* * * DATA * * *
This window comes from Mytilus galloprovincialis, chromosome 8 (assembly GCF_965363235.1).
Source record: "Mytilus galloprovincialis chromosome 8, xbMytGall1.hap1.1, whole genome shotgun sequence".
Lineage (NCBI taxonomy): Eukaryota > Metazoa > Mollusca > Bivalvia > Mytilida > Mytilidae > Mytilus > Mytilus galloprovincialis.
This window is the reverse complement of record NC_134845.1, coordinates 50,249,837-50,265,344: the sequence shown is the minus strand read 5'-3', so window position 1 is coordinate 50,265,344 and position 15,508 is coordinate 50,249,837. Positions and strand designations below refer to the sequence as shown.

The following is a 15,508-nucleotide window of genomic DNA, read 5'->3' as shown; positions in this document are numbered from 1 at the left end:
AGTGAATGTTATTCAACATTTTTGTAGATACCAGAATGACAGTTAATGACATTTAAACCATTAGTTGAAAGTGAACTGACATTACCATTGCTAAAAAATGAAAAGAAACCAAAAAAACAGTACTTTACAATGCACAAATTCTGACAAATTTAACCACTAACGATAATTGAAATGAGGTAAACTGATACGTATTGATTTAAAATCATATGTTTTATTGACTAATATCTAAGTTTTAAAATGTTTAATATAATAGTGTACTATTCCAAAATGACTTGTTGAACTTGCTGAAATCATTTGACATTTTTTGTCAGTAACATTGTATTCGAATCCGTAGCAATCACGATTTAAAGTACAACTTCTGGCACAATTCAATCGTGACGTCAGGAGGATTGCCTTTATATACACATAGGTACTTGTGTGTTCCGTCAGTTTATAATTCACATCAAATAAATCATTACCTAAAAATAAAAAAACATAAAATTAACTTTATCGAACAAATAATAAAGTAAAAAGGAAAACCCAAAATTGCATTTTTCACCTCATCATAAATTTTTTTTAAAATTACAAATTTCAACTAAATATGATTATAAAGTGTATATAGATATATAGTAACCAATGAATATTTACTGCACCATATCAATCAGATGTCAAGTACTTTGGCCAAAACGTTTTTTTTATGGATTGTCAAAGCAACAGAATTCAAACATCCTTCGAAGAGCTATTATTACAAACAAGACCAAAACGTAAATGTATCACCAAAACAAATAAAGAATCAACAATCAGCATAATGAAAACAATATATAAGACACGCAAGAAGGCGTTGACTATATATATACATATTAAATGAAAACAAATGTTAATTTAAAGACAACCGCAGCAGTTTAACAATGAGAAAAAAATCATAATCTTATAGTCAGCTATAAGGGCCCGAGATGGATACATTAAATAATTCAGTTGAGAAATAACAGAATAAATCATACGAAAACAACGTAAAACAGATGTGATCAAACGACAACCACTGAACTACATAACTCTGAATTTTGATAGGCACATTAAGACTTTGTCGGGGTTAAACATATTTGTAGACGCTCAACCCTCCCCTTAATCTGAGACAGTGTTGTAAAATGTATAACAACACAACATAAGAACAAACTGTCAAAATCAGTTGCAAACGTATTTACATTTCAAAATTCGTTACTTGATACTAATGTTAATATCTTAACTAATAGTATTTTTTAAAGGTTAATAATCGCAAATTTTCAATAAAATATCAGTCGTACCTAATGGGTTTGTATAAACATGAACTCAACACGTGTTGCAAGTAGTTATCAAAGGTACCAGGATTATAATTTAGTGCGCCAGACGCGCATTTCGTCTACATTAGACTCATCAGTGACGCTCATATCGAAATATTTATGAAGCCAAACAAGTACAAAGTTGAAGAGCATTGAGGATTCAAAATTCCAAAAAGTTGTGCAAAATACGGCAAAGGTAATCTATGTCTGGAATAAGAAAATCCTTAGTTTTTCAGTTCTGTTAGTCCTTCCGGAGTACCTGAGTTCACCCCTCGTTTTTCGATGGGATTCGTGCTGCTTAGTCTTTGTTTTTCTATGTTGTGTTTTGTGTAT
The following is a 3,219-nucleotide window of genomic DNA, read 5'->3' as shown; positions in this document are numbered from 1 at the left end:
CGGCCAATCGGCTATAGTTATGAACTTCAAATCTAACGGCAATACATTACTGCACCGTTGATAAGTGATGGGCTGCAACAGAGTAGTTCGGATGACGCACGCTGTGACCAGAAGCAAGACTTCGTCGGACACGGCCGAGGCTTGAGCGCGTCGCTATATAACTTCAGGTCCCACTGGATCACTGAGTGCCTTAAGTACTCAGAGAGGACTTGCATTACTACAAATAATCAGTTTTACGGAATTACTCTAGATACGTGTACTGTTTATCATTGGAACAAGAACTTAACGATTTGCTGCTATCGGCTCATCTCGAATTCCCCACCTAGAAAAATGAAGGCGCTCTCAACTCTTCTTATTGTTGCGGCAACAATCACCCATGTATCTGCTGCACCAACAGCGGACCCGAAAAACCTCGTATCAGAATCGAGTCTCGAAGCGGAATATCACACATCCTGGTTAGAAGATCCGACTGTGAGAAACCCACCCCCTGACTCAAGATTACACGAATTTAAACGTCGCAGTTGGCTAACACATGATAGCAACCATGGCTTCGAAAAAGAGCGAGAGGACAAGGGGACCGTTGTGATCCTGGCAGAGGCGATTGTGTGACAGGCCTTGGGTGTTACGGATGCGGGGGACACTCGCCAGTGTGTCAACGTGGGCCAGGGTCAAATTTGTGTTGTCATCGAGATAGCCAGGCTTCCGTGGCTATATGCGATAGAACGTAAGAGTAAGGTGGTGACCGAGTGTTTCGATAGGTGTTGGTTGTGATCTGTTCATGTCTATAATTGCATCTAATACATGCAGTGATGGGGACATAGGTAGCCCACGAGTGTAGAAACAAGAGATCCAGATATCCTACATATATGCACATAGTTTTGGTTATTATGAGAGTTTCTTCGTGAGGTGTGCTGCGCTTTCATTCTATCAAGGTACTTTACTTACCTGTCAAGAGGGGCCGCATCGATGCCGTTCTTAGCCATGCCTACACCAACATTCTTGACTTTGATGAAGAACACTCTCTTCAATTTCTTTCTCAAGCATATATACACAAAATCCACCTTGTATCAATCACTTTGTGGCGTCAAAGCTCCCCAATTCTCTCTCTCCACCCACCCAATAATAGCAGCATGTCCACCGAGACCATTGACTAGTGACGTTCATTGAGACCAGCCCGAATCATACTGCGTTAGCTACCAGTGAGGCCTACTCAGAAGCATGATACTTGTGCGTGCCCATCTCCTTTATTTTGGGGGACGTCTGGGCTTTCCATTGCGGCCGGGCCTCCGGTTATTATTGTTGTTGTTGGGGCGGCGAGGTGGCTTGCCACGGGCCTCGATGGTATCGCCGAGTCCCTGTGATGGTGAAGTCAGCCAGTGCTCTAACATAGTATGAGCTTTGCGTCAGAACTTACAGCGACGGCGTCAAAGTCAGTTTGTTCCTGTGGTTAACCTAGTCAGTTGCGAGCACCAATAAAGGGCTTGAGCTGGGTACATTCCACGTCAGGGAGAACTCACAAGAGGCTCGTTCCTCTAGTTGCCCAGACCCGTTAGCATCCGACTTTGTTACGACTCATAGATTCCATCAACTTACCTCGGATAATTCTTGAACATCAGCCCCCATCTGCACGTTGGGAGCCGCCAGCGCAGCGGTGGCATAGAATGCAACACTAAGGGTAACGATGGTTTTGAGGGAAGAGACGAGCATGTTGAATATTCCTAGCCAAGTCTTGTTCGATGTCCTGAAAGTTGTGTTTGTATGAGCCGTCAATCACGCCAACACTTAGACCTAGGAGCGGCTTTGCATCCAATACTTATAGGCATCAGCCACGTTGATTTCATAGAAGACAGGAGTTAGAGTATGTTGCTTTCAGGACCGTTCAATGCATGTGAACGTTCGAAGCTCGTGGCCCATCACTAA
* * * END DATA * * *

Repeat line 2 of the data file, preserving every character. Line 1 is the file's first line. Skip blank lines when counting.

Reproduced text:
Source record: "Mytilus galloprovincialis chromosome 8, xbMytGall1.hap1.1, whole genome shotgun sequence".